Media Trials - A Covert Attack on Jury System?
July 2, 2013
Are "Innocent" verdicts discrediting the jury system?
Excessive media coverage suggests this may be deliberate.
"If I had to guess, and I certainly may be wrong, the jury is going to find George Zimmerman innocent. And the media will then cry: "Once again, the jury system has failed!"
By James Perloff
In what was called "the trial of the century," a jury declared O. J. Simpson innocent of a double murder in 1995, despite powerful evidence of his guilt. It was hard to believe Simpson's famous escape attempt in his blood-stained Ford Bronco was the act of an innocent man. I recall feeling anger toward the jurors who freed him.
More recently, many trials have received disproportionate attention. In 2011, the Casey Anthony case became the subject of furious media coverage. Initially, I wondered if Anthony was a celebrity. But no, she was just a party girl accused of duct-taping her two-year-old daughter's mouth and suffocating her, so she could enjoy her lifestyle unhampered by child care. While the crime was heinous; it did not seem to merit the extravagant media blitz.
During the trial, the media painted an increasingly unsavory portrait of Anthony. But as the verdict approached, I began getting an uneasy feeling: namely, that an "innocent" verdict had been prearranged and would be used to provoke anger toward the jury system, especially among conservatives sympathetic to family values. After the "innocent" verdict was rendered, AOL ran this headline: "Casey Gets Ready to Party."
As in the OJ case, nationwide outrage followed, and new laws--collectively dubbed "Caylee's Law," in honor of Anthony's daughter--were proposed to criminalize parents who failed to report missing children within a mandated time period.
The latest case to earn undue national publicity is that of George Zimmerman, on trial for the 2012 shooting of 17-year old Afro-American Trayvon Martin. The media is missing no opportunity to fan flames of racial bitterness. For example, this past week, criticisms of the mumbling testimony of witness Rachel Jeantel have been denounced as originating with "racists" who fail to appreciate Black English.
If I had to guess, and I certainly may be wrong, the jury is going to find George Zimmerman innocent. And the media will then cry: "Once again, the jury system has failed!" This time it will be the Afro-American community's turn to get angry at juries. Here's a little "preview" of a CNN panel discussion:
CNN Anchor: "What does this case mean for America?"
Pundit No. 1: "Clearly, the time has come to reexamine the relevance of the jury system--a system designed for the horse and buggy era. Today's criminology methods involve cutting-edge technology, such as DNA testing and cyber-detection, which were unknown to the so-called Founding Fathers. Today, your average jury member simply does not have the expertise necessary to digest these methods. It's time we took these verdicts out of the hands of "Joe Schmo" and turned them over to bona-fide experts."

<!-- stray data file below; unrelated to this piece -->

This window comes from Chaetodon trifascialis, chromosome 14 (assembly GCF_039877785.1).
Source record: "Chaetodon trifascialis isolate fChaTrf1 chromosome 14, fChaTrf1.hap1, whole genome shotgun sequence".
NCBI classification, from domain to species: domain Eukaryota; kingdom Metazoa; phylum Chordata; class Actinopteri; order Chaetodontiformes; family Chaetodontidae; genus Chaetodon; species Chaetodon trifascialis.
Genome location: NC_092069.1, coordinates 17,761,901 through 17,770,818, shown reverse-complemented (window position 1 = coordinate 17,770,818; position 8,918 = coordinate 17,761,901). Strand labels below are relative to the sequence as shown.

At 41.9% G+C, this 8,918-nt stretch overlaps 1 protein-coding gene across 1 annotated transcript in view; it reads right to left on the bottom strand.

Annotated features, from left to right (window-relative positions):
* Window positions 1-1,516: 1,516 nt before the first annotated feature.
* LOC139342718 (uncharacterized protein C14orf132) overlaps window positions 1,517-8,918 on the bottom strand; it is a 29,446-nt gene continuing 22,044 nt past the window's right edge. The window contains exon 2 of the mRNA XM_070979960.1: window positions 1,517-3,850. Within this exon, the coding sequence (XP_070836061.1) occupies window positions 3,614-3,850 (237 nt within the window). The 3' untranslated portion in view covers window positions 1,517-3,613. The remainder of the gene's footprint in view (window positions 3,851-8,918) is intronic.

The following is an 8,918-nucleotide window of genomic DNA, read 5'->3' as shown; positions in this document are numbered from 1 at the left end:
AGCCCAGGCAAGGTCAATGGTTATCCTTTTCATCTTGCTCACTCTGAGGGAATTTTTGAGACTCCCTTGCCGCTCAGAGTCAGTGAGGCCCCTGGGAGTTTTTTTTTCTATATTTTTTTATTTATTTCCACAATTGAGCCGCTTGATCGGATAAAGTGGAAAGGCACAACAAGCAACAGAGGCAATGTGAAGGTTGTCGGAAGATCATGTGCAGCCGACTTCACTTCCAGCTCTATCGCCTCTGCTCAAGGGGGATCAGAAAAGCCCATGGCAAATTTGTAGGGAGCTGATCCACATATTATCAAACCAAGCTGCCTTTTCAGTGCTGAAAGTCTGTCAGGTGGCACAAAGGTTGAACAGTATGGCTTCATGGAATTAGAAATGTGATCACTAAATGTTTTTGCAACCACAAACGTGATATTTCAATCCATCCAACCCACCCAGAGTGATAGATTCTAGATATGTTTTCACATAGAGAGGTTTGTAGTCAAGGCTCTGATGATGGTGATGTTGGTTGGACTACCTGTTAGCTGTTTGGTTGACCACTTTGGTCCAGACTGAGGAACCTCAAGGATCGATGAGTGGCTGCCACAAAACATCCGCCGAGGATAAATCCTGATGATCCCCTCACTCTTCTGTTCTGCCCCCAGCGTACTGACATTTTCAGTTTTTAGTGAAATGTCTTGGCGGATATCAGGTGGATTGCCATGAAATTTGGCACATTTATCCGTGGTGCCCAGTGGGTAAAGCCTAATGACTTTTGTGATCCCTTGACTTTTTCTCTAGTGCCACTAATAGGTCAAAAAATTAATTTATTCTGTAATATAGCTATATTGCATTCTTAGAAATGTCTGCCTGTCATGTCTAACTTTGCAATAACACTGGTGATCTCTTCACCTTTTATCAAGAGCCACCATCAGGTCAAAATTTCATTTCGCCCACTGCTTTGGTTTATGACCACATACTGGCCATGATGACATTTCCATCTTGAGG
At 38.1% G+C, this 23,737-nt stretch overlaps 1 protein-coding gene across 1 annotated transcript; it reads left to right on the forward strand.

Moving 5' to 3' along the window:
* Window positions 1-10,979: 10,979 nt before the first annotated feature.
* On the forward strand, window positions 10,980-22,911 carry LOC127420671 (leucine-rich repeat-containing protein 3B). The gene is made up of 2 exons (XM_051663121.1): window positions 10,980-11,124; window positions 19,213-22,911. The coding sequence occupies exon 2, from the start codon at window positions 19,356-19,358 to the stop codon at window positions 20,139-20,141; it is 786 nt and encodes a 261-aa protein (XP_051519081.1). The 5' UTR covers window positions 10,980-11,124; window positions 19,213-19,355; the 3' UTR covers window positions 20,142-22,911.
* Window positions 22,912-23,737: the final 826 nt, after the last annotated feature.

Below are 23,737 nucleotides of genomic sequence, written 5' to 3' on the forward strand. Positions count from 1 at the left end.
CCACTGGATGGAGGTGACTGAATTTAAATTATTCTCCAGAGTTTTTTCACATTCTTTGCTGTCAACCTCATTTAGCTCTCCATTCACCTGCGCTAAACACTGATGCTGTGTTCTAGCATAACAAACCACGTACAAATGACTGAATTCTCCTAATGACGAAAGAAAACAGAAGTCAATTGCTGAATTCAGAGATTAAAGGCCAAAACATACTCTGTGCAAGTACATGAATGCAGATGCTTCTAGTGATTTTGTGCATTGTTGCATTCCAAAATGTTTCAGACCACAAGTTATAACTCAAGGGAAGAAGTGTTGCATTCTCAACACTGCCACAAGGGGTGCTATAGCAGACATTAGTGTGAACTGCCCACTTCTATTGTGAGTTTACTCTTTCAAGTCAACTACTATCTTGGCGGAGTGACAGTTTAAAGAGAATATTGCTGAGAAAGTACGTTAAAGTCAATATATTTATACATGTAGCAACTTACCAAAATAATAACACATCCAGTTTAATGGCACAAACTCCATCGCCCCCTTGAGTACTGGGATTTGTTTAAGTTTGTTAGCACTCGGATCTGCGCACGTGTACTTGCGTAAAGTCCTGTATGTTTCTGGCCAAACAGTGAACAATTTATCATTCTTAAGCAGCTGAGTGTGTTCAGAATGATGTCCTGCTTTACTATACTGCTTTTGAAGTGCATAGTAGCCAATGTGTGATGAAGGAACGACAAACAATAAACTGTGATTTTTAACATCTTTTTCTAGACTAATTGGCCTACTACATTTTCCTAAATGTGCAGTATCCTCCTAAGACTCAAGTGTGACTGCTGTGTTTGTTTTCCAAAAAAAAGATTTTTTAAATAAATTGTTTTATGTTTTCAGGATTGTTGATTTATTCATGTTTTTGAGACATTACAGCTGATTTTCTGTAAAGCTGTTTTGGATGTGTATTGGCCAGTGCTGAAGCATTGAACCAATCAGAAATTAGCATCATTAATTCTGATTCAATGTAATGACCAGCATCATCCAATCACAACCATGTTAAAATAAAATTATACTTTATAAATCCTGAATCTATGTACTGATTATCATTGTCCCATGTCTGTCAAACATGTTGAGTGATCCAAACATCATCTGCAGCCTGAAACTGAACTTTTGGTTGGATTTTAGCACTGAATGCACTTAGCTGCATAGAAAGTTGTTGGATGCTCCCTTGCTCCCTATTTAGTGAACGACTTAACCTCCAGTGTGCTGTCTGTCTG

Pundit No 2: "I agree! We would not have these spontaneous race riots (taking place in the wake of the Zimmerman verdict) had the decision not been placed in the hands of unqualified individuals. Justice and common sense simply cry out for an end to this antiquated system."
Pundit No. 3: "And let's not forget that CNN's new poll shows that Americans don't like the disruption to their lives caused by participating in juries. We're a democracy! Should we ignore the will of the people? Forty-five years ago, participation in military--the "draft"--was required for all young American men. Wisely, we dispensed with that unpopular system and replaced it with an army of professionals. It's high time the jury system went down the same path!"
CNN Anchor: "Well, there you have it, folks. A clear-cut consensus of expert opinion that the time has come to begin the process of rethinking the jury system. Indeed, at a press conference in Washington today, Nancy Pelosi suggested a new law that would..."
The entire Bill of Rights is currently under intense assault. Freedom of speech is increasingly disallowed if "politically incorrect." Freedom of religion now takes a back seat to the new civil right called "gay rights." A strangely exponential increase in gun crimes over the past year has led to demands to banish the right to bear arms.
Does anyone think the Illuminati would overlook the right to trial by jury? Nothing becomes a nationally celebrated media case without Illuminati approval--which means these show trials must have a place in their agenda. And of course, these trials also take our attention off the worst criminals--the Illuminati themselves.
James Perloff, is the author of The Shadows of Power. His new Kindle book, Truth Is a Lonely Warrior examines the methods used by the Illuminati to create a satanic New World Order. New interview with Perloff.
Let me make it clear that I am not lumping George Zimmerman with OJ and Casey in terms of personal guilt or credibility. A due finding of "not guilty" in the Zimmerman trial would certainly not discredit the jury system. However, the media will call the verdict racist and use it to fan race riots. This, I believe, is part of a broader scheme of using "show trials" to provoke demands for reevaluation of the jury system, just as shootings are being used to incrementally repeal the Second Amendment. The Illuminati know that the best way to make people give up their rights is to make them think their rights are dangerous.
Comments for "Media Trials - A Covert Attack on Jury System?"
Henry Makow received his Ph.D. in English Literature from the University of Toronto in 1982. He welcomes your comments at